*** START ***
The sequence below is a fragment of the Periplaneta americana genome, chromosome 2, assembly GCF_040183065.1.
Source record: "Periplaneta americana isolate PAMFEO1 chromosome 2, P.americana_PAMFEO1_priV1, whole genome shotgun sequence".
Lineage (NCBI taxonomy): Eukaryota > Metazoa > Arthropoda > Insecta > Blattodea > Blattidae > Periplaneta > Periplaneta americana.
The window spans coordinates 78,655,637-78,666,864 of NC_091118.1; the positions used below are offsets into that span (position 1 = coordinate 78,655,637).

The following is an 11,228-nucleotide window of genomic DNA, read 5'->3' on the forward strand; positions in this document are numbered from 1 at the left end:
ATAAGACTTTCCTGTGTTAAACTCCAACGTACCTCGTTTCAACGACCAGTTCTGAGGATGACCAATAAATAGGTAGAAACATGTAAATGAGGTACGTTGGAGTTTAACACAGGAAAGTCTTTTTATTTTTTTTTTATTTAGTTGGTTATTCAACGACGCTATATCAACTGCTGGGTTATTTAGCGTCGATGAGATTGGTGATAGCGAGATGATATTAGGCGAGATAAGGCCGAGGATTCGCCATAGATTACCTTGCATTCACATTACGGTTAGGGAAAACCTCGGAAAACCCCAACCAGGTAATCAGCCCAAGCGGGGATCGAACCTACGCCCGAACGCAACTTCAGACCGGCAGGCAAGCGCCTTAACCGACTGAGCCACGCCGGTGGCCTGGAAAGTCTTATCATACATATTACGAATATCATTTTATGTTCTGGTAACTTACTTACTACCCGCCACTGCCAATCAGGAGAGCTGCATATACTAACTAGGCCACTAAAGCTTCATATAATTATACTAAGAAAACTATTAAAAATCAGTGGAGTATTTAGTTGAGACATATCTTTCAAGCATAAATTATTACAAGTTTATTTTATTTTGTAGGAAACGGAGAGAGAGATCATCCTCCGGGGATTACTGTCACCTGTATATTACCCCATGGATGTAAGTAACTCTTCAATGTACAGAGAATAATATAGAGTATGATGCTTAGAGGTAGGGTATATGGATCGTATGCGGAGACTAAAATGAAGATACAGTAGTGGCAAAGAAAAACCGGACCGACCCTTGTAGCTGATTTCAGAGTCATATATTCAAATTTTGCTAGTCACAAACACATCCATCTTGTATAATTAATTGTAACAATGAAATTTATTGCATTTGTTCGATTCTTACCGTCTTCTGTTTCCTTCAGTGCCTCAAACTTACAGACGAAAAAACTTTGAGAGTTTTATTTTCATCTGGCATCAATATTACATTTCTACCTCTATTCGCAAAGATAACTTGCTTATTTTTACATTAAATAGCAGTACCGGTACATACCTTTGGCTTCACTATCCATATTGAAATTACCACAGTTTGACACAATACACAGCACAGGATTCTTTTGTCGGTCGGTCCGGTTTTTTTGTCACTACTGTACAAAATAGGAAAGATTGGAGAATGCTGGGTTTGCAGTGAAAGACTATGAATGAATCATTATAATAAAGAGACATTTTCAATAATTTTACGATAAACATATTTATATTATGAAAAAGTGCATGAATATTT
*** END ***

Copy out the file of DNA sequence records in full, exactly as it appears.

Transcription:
The sequence below is a fragment of the Periplaneta americana genome, chromosome 2, assembly GCF_040183065.1.
Source record: "Periplaneta americana isolate PAMFEO1 chromosome 2, P.americana_PAMFEO1_priV1, whole genome shotgun sequence".
Lineage (NCBI taxonomy): Eukaryota > Metazoa > Arthropoda > Insecta > Blattodea > Blattidae > Periplaneta > Periplaneta americana.
The window spans coordinates 78,655,637-78,666,864 of NC_091118.1; the positions used below are offsets into that span (position 1 = coordinate 78,655,637).

The following is an 11,228-nucleotide window of genomic DNA, read 5'->3' on the forward strand; positions in this document are numbered from 1 at the left end:
ATAAGACTTTCCTGTGTTAAACTCCAACGTACCTCGTTTCAACGACCAGTTCTGAGGATGACCAATAAATAGGTAGAAACATGTAAATGAGGTACGTTGGAGTTTAACACAGGAAAGTCTTTTTATTTTTTTTTTATTTAGTTGGTTATTCAACGACGCTATATCAACTGCTGGGTTATTTAGCGTCGATGAGATTGGTGATAGCGAGATGATATTAGGCGAGATAAGGCCGAGGATTCGCCATAGATTACCTTGCATTCACATTACGGTTAGGGAAAACCTCGGAAAACCCCAACCAGGTAATCAGCCCAAGCGGGGATCGAACCTACGCCCGAACGCAACTTCAGACCGGCAGGCAAGCGCCTTAACCGACTGAGCCACGCCGGTGGCCTGGAAAGTCTTATCATACATATTACGAATATCATTTTATGTTCTGGTAACTTACTTACTACCCGCCACTGCCAATCAGGAGAGCTGCATATACTAACTAGGCCACTAAAGCTTCATATAATTATACTAAGAAAACTATTAAAAATCAGTGGAGTATTTAGTTGAGACATATCTTTCAAGCATAAATTATTACAAGTTTATTTTATTTTGTAGGAAACGGAGAGAGAGATCATCCTCCGGGGATTACTGTCACCTGTATATTACCCCATGGATGTAAGTAACTCTTCAATGTACAGAGAATAATATAGAGTATGATGCTTAGAGGTAGGGTATATGGATCGTATGCGGAGACTAAAATGAAGATACAGTAGTGGCAAAGAAAAACCGGACCGACCCTTGTAGCTGATTTCAGAGTCATATATTCAAATTTTGCTAGTCACAAACACATCCATCTTGTATAATTAATTGTAACAATGAAATTTATTGCATTTGTTCGATTCTTACCGTCTTCTGTTTCCTTCAGTGCCTCAAACTTACAGACGAAAAAACTTTGAGAGTTTTATTTTCATCTGGCATCAATATTACATTTCTACCTCTATTCGCAAAGATAACTTGCTTATTTTTACATTAAATAGCAGTACCGGTACATACCTTTGGCTTCACTATCCATATTGAAATTACCACAGTTTGACACAATACACAGCACAGGATTCTTTTGTCGGTCGGTCCGGTTTTTTTGTCACTACTGTACAAAATAGGAAAGATTGGAGAATGCTGGGTTTGCAGTGAAAGACTATGAATGAATCATTATAATAAAGAGACATTTTCAATAATTTTACGATAAACATATTTATATTATGAAAAAGTGCATGAATATTT